Just 37 seconds after the warning was sounded, the iceberg collided with the ship on her starboard side, buckling sections of the steel hull and causing her to take on water. It was later discovered that, though the Titanic's hull was 1.5 inch double-layered steel, the composition of the hull plates became brittle in icy water, while additionally the rivets used in the stern and bow of the ship were poorly installed by hand rather than machine. Within the first 10 minutes after the collision, five of the ship's 16 "water-tight" compartments were filled to a depth of approximately 15 feet. While the ship was capable of staying afloat with any of the two center compartments flooded, or up to four of the forward compartments flooded, once the cold Atlantic water began to overflow the tops of the 6th and 7th compartments the reality of the Titanic sinking was fully appreciated. Just 20 minutes after the impact the forward 3rd-Class spaces began to flood, and within half an hour the first of the lifeboats were being loaded and lowered into the water.
During this time radio operators Phillips and Bride were sending CQD distress signals as well as the newly created SOS signals, which were received by numerous ships nearby. Though within distance, many of the ships were far too slow to arrive in time for any assistance, the Carpathia the only one that came to the Titanic's aid. A mere 58 miles away, the Carpathia steamed towards the ailing Titanic, though her arrival four hours later would be too late to save the majority of passengers and crew. It was also at this time that the Titanic's most glaring and egregious error came to light: her woefully inadequate lifeboats.
With 2,223 passengers and crew aboard, the Titanic only carried 20 lifeboats with a maximum capacity of 1,178; far lower than necessary, yet above the legal standards for ships of the time. In the ensuing panic following the collision, many of these lifeboats were launched prematurely, with only a few people aboard or without proper protocol, causing some to capsize and others to simply float away from the dying vessel. Placed bow to stern on both the port and starboard sides of the ship, the remaining lifeboats were filled primarily with first class passengers, and women and children per Captain Smith's order. Within two hours, the ship's bow was completely submerged and all but two of the lifeboats had been launched, though many like lifeboat #7 had only 28 people out of a 65 person capacity. Compounding the already horrific accident, this lack of safety equipment contributed to the deaths of more than 1,500.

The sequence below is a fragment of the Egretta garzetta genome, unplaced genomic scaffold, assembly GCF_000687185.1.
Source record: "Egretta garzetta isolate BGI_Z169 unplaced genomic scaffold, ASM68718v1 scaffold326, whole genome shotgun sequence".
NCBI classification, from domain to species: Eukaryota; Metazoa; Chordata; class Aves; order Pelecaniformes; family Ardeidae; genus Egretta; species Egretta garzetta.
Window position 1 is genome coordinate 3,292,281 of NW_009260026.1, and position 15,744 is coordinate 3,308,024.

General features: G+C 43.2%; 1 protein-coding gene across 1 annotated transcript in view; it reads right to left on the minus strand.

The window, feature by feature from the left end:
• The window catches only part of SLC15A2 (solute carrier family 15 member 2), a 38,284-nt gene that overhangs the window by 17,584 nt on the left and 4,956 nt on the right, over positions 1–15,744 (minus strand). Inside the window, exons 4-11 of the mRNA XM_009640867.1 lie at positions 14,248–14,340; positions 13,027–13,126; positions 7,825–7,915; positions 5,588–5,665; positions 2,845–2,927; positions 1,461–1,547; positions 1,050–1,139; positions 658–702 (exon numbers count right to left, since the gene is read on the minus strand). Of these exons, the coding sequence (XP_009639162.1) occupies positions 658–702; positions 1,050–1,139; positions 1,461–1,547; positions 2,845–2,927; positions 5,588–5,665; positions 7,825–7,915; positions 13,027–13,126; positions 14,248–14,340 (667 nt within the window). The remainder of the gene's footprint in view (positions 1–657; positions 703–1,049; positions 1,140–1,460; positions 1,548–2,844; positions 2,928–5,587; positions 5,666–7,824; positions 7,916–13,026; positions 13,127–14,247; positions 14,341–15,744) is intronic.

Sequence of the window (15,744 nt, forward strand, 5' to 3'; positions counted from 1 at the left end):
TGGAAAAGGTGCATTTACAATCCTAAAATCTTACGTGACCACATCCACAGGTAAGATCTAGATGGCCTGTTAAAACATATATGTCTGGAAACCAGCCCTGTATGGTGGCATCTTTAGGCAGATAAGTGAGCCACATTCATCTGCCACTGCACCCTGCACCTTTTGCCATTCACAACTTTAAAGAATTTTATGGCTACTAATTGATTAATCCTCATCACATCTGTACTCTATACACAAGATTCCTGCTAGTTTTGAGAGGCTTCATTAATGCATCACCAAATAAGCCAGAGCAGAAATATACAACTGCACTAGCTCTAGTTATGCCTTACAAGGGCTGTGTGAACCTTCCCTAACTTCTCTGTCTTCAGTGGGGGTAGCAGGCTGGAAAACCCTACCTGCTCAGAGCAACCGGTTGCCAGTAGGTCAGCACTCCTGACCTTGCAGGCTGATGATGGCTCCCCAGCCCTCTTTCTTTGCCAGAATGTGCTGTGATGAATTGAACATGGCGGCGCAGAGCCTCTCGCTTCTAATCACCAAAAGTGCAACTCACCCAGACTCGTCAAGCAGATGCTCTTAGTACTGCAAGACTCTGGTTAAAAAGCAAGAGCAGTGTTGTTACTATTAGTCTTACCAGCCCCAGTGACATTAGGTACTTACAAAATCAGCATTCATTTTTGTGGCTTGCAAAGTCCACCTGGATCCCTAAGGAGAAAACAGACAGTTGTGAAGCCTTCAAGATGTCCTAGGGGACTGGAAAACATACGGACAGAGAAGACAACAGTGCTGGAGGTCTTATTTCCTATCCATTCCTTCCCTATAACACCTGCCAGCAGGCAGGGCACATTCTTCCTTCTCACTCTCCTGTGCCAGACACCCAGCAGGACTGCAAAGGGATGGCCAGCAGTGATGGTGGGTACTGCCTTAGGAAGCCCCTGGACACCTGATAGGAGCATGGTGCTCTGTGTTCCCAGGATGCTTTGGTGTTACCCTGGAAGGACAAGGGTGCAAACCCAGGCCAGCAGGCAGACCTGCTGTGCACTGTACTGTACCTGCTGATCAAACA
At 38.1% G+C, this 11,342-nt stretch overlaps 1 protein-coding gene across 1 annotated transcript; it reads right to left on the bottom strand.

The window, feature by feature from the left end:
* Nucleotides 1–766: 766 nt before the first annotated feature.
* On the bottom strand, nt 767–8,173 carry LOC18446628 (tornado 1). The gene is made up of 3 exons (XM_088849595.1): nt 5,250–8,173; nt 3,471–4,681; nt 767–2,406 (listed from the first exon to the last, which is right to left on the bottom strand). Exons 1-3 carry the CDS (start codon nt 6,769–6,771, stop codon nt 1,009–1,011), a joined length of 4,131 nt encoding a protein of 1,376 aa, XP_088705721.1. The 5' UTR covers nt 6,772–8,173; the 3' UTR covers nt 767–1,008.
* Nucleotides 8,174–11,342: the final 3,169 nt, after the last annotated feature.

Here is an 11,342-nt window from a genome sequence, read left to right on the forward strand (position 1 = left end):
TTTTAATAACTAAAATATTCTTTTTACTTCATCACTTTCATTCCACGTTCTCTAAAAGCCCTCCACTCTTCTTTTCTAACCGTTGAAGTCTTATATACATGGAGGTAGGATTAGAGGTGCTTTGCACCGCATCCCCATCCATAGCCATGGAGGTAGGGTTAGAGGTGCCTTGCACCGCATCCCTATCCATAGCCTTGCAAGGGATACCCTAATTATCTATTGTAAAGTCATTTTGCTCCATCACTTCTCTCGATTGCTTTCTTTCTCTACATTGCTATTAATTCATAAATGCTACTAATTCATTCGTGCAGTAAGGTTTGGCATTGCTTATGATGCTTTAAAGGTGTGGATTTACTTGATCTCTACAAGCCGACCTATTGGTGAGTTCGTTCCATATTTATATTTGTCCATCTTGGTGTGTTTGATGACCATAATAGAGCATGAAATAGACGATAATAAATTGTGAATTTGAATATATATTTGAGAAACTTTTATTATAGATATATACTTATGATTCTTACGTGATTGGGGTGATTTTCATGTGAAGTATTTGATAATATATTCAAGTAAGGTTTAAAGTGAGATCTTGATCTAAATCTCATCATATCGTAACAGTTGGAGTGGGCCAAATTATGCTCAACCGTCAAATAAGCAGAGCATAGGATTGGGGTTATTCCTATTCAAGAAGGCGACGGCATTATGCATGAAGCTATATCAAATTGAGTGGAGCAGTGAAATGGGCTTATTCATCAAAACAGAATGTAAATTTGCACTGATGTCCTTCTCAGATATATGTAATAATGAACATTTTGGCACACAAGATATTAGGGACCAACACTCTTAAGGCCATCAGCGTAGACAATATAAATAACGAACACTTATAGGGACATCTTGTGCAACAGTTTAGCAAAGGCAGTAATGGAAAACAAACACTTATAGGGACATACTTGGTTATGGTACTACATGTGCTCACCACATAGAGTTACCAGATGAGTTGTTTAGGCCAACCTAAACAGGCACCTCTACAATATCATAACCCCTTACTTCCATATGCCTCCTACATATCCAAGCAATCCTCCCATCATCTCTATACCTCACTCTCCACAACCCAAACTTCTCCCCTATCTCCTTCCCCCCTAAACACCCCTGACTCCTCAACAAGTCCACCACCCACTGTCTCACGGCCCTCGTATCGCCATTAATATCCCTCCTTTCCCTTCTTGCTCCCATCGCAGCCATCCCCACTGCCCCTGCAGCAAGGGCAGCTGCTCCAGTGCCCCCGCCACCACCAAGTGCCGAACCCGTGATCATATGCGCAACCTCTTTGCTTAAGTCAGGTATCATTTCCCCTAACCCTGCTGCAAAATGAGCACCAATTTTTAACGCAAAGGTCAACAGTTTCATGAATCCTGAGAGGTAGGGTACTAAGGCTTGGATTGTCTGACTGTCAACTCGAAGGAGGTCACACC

In the final moments of the ship's brief existence the stern began to ascend from the water, bringing the massive bronze propellers high into the sky. As all unsecured equipment, and people, began the lengthy fall to the water the ship, bearing its own weight began to crack in half. With the physical stress of the ship's raised stern, power finally went out and the ship sank beneath the Atlantic completely. Within a few hours of the Titanic's sinking the Carpathia arrived to rescue the stranded survivors from the 28 degree water. Of the more than 2,000 people aboard the ship, only 711 survived, making the Titanic tragedy the worst peace-time maritime disaster in history. Three days after that awful ordeal, on April 18, 1912, the Carpathia steamed into New York's Pier 54 much to the relief of the survivors and their families. While the sinking of the ship was an international tragedy, it did lead to vastly improved safety conditions aboard any vessel, measures that have saved countless lives in the century since her horrible disaster in the Atlantic. While the Titanic may have been silenced forever, her legacy endured and positive change was enacted. This aside, the ship herself, her captain and crew, and the myriad passengers who sailed on that fateful voyage, all became intertwined in the legend of the grand RMS Titanic.
On September 1st, 1985, the long sought after wreck of the Titanic was discovered by a joint American and French expedition. Located just further than 370 miles off of Newfoundland's Mistaken Point, at a depth of 2.5 miles, the legendary ship had been rediscovered and a new intrigue and excitement over her history was ignited. Historical facts were settled (such as the debate as to whether or not she had broken in half), testing was done on retrieved pieces of the ship, and artifacts and wreckage material were brought up for display at the National Maritime Musuem in Greenwich, England. Though she met her end at the bottom of the Atlantic, the grandest ship to ever sail the seas - the luxurious and magnificent RMS Titanic - truly left her mark on history. A glowing testament to mankind's ingenuity and ability, a stark reminder of overconfidence and shortsighted pride, a fabulous history and exciting mystery, and a tragedy to be remembered forever. For all she was, and all she continues to be, the RMS Titanic stands alone amongst vessels of the sea, eternally the fabulous ship she once was on her celebrated voyage in 1912.